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Gold miners dying for a better solution

It might be a relatively small slice of the mining industry, accounting for less than 20% of global gold production, but artisanal and small-scale gold mining (ASGM) operations are the biggest source of mercury pollution in the world.

The sector punches well above its weight producing almost 40% or nearly 830 tonnes of the 2,200 tonnes of total global mercury emissions released each year.

Although mercury is a natural element that has been used in gold mining for centuries, it is highly toxic to people and the environment. Its trade and use have been strictly regulated in recent years.

Clean Earth Technologies Group CEO Kevin Fell said, “More than 100 million people around the world, many living in poverty, rely on artisanal mining to feed their families.

“Most of the gold producers use primitive mercury and cyanide-based extraction processes that leave people with debilitating health effects and huge problems with water, soil and air pollution.

“These miners make an important economic contribution, particularly in developing countries, so there are huge drivers for them to continue operating.

“It is crucial that we give them access to safe, economical and sustainable processing technologies and that is a core focus for Clean Mining, a part of our Clean Earth Technologies group.”

Damaging the environment

These small gold miners are dying because they use mercury as an amalgam when panning for gold. The mercury-gold amalgam is burnt to remove the mercury, releasing toxic vapour into the atmosphere.

Mercury released into the environment pollutes the surrounding air, soil and water which often affects nearby populated areas, farming land and fishing waters.

Once released, mercury can stay in the environment for hundreds – even thousands – of years, affecting the reproduction, growth and neurodevelopment of wildlife. Mercury exposure can also lead to behavioural changes which threatens the survival of some species, as well local biodiversity.

Damaging health

About 15 million people in 80 countries are involved in the search for gold via artisanal mining techniques, and it is estimated that three million of them are women and children.

These gold miners are at high risk of danger of dying through mercury exposure through inhalation, absorption and ingestion. If ingested, elemental mercury (the form used in mineral processing) can cause gastrointestinal problems, gingivostomatitis (a highly contagious mouth infection), photophobia (eye sensitivity, pain or discomfort when exposed to light), tremors and nerve and kidney damage.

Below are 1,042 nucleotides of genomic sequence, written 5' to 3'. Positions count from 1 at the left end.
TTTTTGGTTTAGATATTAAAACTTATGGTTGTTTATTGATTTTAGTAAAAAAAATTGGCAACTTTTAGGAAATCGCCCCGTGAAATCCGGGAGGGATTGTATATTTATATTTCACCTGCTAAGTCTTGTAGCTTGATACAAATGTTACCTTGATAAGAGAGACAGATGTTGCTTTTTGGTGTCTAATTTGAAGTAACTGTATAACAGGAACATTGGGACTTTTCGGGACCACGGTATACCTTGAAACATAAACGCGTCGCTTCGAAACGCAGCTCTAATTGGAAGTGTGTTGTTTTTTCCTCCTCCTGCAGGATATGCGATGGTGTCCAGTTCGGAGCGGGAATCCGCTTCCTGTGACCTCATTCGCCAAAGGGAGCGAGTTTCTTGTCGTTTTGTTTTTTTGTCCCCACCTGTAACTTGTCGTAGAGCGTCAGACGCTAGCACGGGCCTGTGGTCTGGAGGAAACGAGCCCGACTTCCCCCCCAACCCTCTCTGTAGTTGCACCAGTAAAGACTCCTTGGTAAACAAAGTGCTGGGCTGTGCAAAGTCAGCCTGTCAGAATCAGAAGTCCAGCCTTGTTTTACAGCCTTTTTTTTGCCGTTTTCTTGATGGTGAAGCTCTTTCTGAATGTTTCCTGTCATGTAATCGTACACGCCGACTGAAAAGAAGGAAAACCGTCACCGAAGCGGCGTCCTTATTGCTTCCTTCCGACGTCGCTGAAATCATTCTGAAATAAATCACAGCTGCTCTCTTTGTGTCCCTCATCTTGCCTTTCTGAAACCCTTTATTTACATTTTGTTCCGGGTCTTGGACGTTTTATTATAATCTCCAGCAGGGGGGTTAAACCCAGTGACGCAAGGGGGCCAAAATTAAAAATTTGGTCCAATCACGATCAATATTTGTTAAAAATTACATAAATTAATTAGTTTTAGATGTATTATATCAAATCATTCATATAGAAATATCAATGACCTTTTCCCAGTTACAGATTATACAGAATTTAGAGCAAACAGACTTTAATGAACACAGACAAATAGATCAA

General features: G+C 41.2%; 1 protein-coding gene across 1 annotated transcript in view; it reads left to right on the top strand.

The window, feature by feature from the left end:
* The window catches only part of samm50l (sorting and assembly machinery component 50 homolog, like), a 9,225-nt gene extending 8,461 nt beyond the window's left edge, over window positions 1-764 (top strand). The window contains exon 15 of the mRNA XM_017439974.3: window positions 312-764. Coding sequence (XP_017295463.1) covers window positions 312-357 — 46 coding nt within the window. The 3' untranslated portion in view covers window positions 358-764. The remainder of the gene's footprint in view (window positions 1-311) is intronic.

Further health concerns include neuropsychiatric symptoms like anorexia, depression, fatigue, insomnia, memory loss and nervousness.

With ASGM centres often located in highly populated areas, there is a significant broader community risk of direct, high-level elemental mercury exposure through inhalation. This level of exposure has been linked to lung inflammation, pulmonary oedema, respiratory failure and death.

Contaminated farmland and fishing waters increase the risk of human mercury intoxication. As mercury makes its way into water sources, biogeochemical interactions convert it into methylmercury. This form of mercury is more easily absorbed into the body and is associated with neurologic disease.

A better way

Clean Mining’s breakthrough processing technology has the potential to transform gold processing worldwide, bringing safe, economical and sustainable solutions that are appropriate for large scale miners or even the world’s smallest operators.

The company’s cyanide and mercury-free processing options use an environmentally safe and reusable reagent—containing a non-flammable and water-soluble compound called thiosulphate—to dissolve gold from mined ore.

It is a solution the world’s miners have been dying to discover.

 

Clean Mining is part of the Clean Earth Technologies Group.

*Sources: United Nations Environment Programme (UNEP); The World Health Organisation: Artisanal and small-scale gold mining and health; Amazon Aid Foundation, World Bank

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